Holiday Health Tips

by Jeff Hartman

holiday-health-tipsAs we approach yet another holiday season we look forward to visiting family, giving/receiving gifts, and most importantly – FOOD!

While it is rare that families are serving healthy options for Thanksgiving or the other holidays celebrated in the States, it falls on the eater to make the right decision to avoid gaining what some surveys say is up to 8 lbs on average the whole season.  Unfortunately the older one gets, the slower their metabolism works and the harder it gets to fight off the holiday pounds and other potential health hazards.  High cholesterol, an increase in blood pressure and foods that can cause inflammation to joints are just some of the things to keep in mind – particularly for older adults.  Below are 8 holiday health tips to help keep a balanced health plan during the holiday season:


1. Take a Walk after Large Meals
After large meals in particular it is natural to want to rest (and for me catch in a nap during football).  While sleep during the holidays is important (see Tip #8), it has the potential to allow food to sit.  As food sits, particularly carbs, it does not turn into energy for your body.  Instead it gets stored into fat cells.  Throughout life it is important to keep a somewhat active lifestyle to age healthily.  A walk, even if it isn’t very far or fast, can do wonders for your body both during the holidays as well as the rest of the year.  To make it the best – include the whole family in your walk!

2. Wash Hands Frequently
With family visiting from all over, they can carry all kinds of potentially harmful bacteria.  To combat this, just remember to wash your hands.  Kids in particular should also wash their hands to both prevent and stop the spread of any sickness going around the house.

3. Don’t Drink Alcohol in Excess
The holidays are a great time to relax with your favorite beverage and enjoy time with your loved ones.  Most alcohol is loaded with carbs and unnecessarily high calorie counts.  The effects of loaded beverages can cause inflammation of the joints, making problematic joints and muscles worse.  While it may be hard to not indulge, there are many choices to not over-indulge and still have a good time.  Instead of mixing alcohol with sodas, try tonic water or diet drinks.  Watch out for juice drinks that can carry high levels of sugar.  If beer is more your style, try to drink “light” beers.  Also, any type of wheat ale (my personal favorites come from Abita) tend to carry less calories.  Even egg nog can be made somewhat-healthy!  Soy Milk and Skim Milk, along with avoiding whipped cream can save you calories.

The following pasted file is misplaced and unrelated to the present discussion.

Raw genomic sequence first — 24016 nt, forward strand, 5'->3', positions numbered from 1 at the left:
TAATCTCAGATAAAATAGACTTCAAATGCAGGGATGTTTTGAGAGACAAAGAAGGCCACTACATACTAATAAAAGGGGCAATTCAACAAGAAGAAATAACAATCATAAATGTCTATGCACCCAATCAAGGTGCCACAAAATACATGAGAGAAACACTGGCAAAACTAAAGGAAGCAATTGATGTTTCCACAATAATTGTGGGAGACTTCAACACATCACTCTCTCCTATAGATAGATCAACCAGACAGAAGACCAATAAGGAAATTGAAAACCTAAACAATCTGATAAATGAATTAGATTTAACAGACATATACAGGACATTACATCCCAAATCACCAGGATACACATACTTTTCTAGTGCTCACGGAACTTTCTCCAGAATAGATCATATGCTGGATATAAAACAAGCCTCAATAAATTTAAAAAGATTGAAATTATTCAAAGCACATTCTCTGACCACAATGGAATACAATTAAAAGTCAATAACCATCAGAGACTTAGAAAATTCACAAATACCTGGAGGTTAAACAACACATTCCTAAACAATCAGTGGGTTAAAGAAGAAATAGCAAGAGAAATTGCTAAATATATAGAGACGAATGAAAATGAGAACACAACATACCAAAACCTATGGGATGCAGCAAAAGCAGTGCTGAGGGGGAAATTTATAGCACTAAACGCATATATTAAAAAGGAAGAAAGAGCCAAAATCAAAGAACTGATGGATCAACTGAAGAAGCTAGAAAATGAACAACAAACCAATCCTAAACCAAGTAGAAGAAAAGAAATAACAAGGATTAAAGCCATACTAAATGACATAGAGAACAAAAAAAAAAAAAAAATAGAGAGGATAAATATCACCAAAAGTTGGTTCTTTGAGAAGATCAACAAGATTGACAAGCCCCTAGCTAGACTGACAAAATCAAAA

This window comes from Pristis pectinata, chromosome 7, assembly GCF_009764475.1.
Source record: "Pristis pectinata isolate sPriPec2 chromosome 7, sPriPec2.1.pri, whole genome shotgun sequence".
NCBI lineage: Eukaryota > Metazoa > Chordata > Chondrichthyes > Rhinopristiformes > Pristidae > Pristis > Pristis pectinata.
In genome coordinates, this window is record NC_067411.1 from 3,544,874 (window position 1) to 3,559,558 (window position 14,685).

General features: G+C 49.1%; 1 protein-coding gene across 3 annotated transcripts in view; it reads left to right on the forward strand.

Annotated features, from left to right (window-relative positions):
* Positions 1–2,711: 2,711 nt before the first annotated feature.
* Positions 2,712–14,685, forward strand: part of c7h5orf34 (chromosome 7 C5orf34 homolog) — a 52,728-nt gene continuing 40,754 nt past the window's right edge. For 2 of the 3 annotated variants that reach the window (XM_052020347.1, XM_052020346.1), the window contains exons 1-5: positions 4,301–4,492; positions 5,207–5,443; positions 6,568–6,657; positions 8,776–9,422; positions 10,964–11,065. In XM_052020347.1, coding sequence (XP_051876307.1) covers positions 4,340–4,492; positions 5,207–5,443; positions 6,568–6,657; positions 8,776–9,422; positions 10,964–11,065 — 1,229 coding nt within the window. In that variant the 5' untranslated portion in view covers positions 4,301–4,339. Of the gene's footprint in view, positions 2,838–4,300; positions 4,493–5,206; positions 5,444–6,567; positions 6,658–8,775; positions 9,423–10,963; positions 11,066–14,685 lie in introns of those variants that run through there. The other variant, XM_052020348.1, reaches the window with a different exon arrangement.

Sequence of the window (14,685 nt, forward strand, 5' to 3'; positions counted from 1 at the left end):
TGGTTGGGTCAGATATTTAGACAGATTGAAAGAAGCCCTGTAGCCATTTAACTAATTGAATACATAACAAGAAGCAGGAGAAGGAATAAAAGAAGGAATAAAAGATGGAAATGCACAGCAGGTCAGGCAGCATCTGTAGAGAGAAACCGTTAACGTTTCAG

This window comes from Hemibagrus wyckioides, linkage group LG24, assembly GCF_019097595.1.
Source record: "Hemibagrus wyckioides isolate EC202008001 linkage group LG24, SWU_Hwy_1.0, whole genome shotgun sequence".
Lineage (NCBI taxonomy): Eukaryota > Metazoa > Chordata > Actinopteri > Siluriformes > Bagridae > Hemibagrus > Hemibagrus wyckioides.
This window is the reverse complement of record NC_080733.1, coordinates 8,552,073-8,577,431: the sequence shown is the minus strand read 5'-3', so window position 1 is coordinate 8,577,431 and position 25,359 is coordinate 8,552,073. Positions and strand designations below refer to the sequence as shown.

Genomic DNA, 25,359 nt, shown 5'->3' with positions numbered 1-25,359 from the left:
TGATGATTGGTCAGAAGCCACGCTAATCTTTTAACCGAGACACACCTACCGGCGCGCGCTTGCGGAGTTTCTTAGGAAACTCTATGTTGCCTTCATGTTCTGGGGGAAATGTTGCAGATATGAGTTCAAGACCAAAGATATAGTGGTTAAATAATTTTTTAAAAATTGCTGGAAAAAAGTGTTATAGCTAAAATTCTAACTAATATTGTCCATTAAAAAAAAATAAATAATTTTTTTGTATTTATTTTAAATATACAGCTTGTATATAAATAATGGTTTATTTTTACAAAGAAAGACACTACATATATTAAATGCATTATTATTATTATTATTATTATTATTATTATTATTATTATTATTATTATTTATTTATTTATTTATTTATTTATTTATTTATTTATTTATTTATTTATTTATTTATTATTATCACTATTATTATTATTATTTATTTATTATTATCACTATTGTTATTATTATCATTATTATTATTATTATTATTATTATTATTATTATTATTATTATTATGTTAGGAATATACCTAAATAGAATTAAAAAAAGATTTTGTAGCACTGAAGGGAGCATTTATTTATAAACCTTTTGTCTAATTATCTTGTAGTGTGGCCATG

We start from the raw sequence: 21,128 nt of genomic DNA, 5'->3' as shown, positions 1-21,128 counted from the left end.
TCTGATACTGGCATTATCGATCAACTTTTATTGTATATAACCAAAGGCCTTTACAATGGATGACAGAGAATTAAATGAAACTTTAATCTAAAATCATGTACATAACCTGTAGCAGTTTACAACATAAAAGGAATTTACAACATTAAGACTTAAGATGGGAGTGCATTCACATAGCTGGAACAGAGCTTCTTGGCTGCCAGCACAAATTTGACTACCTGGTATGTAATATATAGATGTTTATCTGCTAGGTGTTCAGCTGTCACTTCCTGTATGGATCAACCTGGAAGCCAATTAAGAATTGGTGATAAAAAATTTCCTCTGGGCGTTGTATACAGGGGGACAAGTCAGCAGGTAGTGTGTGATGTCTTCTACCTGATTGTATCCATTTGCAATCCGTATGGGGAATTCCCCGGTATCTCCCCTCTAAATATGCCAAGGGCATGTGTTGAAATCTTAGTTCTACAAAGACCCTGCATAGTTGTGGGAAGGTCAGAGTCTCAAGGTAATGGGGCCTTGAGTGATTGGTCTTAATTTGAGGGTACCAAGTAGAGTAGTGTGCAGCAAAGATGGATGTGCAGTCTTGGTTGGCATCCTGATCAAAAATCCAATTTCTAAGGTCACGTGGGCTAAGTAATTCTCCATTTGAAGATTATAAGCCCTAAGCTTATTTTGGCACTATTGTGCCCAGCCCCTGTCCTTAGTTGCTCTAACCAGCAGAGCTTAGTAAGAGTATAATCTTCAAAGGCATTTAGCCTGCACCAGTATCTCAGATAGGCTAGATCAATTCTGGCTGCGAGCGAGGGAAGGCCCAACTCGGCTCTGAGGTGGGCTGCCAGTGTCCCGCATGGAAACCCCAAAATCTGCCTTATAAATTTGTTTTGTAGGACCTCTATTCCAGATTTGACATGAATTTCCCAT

4. Drink Plenty of Water
With all the food, alcohol and activities your body runs a higher risk of dehydration.  Water is good on many levels for your body.  Water helps flush out toxins and cleanse the body faster than anything other drink because it contains replenishing electrolytes.  Tap water contains flouride which is important in retaining healthy dental hygiene.  Water can help stop you from over eating by making you feal full faster.  After a plate, drink a glass of water and see if you still want another plate.  A lot of times, food goes in faster than your body can process it for digestion.  While you may be on plate #2, your brain may just now be getting the message that it is full from plate #1.  By then it is too late and you will be REALLY full!

5. Try to Avoid eating Heavy Meals Late at Night
Many American families have started their holiday meals, particularly Thanksgiving, earlier in the afternoon.  While this may happen for a multitude of other reasons, it is actually a great way to stay healthy.  The earlier you eat the better the opportunity to burn off your meal.  It also decreases the chances of falling asleep while digesting a meal.  Depending on your activity level and choices, you may be able to sneak some left overs in before bed – just be sure to drink water and walk around a bit before going to bed.

6. Seek Flavoring Alternatives
Butter, Salt and Pepper are staples of our culture for our dinner tables.  Try to avoid simply adding salt and butter without tasting the food first.  Often times there are plenty of additives already in the food.  Seek out more spices to substitute for the salt and butter.  If you use butter for bread, try dipping it in gravy already on your plate or making a sandwich with what you already have chosen to eat.

7. Watch Your Carbohydrates
The most common carb on the table is going to be bread.  Dinner rolls and biscuits are heavy things to eat and can fill you up fast.  The reason for this is that carbohydrates are used in your body for energy – so your body almost craves it.  Watch how many bread rolls you take at the table.  These will also fill you up faster and can increase your risk for over eating significantly.  Carbohydrates also can cause inflammation of joints and muscles – particularly along the spinal cord and back.

8. Keep a Regular Sleep Schedule
Have you developed a routine?  Routines typically includes a time for sleep and a time to wake up.  It is recommended for most adults to get at least 6 hours of sleep per night, but no more than 8.  While younger family members use the holiday off-time to catch up on sleep and relax – they too get thrown off by a different sleep schedule.  If you are in bed by 9:00-10:00 normally, try to be in bed by that time and wake up when you usually do.  If you are more nocturnal, try to keep that schedule as well.

Most importantly, ENJOY THE HOLIDAYS!  The above are simply recommendations to assist in the good health you keep all year.  If you think you can be healthier, than that may be a great New Years Resolution.  Holidays are a great opportunity to spend quality time with family and enjoy the pageantry.  Have a Happy Holiday!

Leave a Reply